Undeniably, a marvel.... Charyn’s empathetic first-person strategy keeps the tone sprightly positive.
Graced with vivid, vigorous writing.... [Charyn] has written the rousing yarn advertised in his title and dust jacket, and he has written it well.
For TR, Mr. Charyn pulls out the stops offering up the man in his own voice, a magnificent mashup of macho and aristocrat.... Cowboy King is a novel at its best: engaging, immersive and compelling.
Charyn captures Roosevelt’s doubts, aspirations and ebullient spirit.... A lively, warts-and-all portrait of an irrepressible man.
Warning: don't turn to the first page of Jerome Charyn's remarkable new work of fiction The Perilous Adventures of the Cowboy King unless you have time to be utterly swept away for the next ___ hours.
Jerome Charyn is a one off: no other living American writer crafts novels with his vibrancy of historical imagination. If you think his novels about Dickinson and Lincoln are virtuosic works of art, The Cowboy King will astonish you anew. Here is Teddy Roosevelt as you’ve never before experienced him, and as you won’t soon forget him.
No one rewrites America's strange history or its maverick characters with more flair, sharp-shooting wit, and compassion than the many-sided Jerome Charyn. And in The Perilous Adventures of the Cowboy King, he's done it again: he's written a raucous, poignant, charming novel about a raucous, poignant, charming Teddy Roosevelt, a man of his time, and ours. Don't miss it.
Marked from beginning to end by restlessness and adventure.... A ripping, enjoyable yarn.
Jerome Charyn has long been one of our most rewarding novelists, and he has upped the ante in The Perilous Adventures of the Cowboy King, his frolic about Teddy Roosevelt in the West.
Who wouldn’t want to grow old like Jerome Charyn? Now in his 80s, the prolific writer seems ever more daring. Charyn has found a path all his own neither a substitute for biography nor a violation of it.... For fans of Roosevelt, this is tremendous fun.... One of the melancholy pleasures of this novel is the contrast it continually presents to our current president. The reviewer’s handbook says I’m not supposed to judge a book by its cover, but I have to offer some praise for this unusually witty dust jacket. It strikes just the right tone, as does this delightful novel.
Charyn ("Isaac Sidel" series) deftly employs the literary conceits of the dime novel with this rip-roaring tale of adventure and romance. Readers take a roller-coaster ride through the amazing life of Theodore Roosevelt, from his childhood escapades on the streets of Manhattan with his father, Brave Heart, to his heroic charge up San Juan Hill with the Rough Riders, to his assumption of the presidency following the death of William McKinley in 1901. Teddy is the hero of this story, living up to the nickname of "Sinbad" affectionately bestowed on him by his wife, Edith. He is not only a one-man cyclone blowing through the political circus of his time but a champion of the environment, an adoring husband and father, and the beloved master of regimental mascot cougar Josephine. Charyn's Roosevelt is far from two-dimensional; a man whose compassion and concern for the less fortunate informed his daring deeds. VERDICT Lovers of biographical historical fiction, especially fans of Roosevelt, will enjoy this novel peopled by real-life heroes and villains.—Barbara Clark-Greene, Westerly, RI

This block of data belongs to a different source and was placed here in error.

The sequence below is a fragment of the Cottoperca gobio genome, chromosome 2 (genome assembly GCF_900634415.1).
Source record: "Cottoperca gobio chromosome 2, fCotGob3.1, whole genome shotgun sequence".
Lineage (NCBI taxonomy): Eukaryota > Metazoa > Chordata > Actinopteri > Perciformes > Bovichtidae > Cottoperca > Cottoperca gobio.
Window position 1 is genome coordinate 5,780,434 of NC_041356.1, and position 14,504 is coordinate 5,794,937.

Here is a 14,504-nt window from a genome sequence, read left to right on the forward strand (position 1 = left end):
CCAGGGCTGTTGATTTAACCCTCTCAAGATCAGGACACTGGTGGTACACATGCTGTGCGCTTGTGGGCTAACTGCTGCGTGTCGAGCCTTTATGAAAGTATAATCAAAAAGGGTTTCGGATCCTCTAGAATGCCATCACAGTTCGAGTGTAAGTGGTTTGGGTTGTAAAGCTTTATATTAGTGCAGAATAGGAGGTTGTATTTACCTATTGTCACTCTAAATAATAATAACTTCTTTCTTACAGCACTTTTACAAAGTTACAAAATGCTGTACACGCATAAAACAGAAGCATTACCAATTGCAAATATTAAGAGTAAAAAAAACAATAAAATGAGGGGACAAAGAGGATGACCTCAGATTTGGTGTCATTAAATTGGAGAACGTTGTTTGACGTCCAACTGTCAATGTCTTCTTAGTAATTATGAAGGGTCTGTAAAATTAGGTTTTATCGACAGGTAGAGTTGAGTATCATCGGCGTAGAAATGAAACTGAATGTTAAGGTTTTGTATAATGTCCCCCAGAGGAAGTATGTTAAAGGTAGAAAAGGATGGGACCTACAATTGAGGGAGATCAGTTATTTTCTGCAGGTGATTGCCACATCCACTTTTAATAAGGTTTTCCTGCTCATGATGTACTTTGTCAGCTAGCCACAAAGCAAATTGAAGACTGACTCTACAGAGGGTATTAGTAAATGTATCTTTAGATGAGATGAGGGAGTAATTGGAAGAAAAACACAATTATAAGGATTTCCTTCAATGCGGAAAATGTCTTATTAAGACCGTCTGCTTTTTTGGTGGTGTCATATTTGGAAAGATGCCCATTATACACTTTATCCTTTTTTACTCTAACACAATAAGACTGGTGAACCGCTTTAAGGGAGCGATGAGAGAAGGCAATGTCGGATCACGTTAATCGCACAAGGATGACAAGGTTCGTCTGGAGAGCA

A rendering of Teddy Roosevelt's early life that spotlights formative moments in colorful, entertaining episodes.
The young boy saw a werewolf near his bed at night when an asthma attack came on. As Teddy narrates, his father would order up "the Roosevelt high phaeton with its pair of long-tailed horses" and let the wind fill Teddy's lungs in thrilling rides on the "scorched plains of Manhattan's Upper West Side." He was the youngest man in the state Assembly, where he says he wore "a pince-nez with a gold tassel, and a peacoat from my Harvard days." When he lost his mother and wife within hours of each other, he fled west, to Dakota territory, "with silver stirrups, a tailored buckskin suit, and a Bowie knife from Tiffany's." But he's pulled back to New York, where he becomes a police commissioner fiercely disliked for his blue laws and anti-corruption drive. He's rescued from a melee at the Social Reform Club by his new squad of bicycle cops, whose leader will join him in Cuba. Before Charyn (Jerzy, 2017, etc.) ends with President William McKinley's assassination, he gives the Rough Riders a big slice of the book not just for TR's famous hill charge, but for the reluctant leader who could scrounge for his troops and suffer whatever the men suffered—though he also had a tent from Abercrombie & Fitch. The prolific Charyn has written scripts for graphic books. With TR, there's a sense of the outsize characters of 19th-century dime novels, though without the hagiography. Roosevelt embodied contradictions—a privileged reformist, a cowpoke from Manhattan, an honest politician—and his private life was riddled by strife and loss.
Charyn makes artful use of historical fact and fiction's panache to capture the man before he became one of the great U.S. presidents and a face on Mount Rushmore.